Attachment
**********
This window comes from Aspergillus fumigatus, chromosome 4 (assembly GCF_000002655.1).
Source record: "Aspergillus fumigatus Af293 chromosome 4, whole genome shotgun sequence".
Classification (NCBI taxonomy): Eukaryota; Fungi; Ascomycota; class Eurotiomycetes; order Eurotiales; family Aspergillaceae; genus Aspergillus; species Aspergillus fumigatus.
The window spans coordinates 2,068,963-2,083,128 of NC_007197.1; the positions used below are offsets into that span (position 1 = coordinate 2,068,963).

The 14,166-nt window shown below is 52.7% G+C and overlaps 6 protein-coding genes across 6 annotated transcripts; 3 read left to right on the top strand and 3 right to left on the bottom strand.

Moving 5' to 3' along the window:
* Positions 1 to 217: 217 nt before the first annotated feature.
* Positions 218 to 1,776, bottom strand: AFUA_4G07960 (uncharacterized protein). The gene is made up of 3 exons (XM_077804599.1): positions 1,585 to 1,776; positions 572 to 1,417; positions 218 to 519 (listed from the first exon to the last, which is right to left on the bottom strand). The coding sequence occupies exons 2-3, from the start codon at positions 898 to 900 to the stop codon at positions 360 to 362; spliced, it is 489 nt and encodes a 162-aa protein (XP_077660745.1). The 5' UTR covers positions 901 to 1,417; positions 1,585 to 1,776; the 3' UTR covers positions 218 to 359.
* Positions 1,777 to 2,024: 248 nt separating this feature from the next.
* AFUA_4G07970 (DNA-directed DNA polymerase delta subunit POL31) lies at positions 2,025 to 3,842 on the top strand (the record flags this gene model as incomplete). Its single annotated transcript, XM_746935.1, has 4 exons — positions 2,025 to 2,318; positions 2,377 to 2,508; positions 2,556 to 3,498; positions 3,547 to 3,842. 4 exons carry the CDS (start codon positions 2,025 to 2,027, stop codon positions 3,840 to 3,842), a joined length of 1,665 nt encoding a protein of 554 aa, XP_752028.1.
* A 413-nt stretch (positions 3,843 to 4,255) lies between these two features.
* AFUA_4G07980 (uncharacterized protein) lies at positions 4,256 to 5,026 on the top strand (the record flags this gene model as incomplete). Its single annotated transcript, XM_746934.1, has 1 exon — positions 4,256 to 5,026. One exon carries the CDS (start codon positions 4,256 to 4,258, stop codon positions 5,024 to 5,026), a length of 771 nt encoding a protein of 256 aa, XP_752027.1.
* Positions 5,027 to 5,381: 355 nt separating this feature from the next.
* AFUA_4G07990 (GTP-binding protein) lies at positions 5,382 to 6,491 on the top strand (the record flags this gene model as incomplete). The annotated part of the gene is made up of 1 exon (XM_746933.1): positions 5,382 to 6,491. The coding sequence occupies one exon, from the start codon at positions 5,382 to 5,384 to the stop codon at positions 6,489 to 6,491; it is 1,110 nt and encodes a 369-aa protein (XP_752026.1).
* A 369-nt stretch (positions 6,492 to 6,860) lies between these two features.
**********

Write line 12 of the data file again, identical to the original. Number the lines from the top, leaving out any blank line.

* AFUA_4G07980 (uncharacterized protein) lies at positions 4,256 to 5,026 on the top strand (the record flags this gene model as incomplete). Its single annotated transcript, XM_746934.1, has 1 exon — positions 4,256 to 5,026. One exon carries the CDS (start codon positions 4,256 to 4,258, stop codon positions 5,024 to 5,026), a length of 771 nt encoding a protein of 256 aa, XP_752027.1.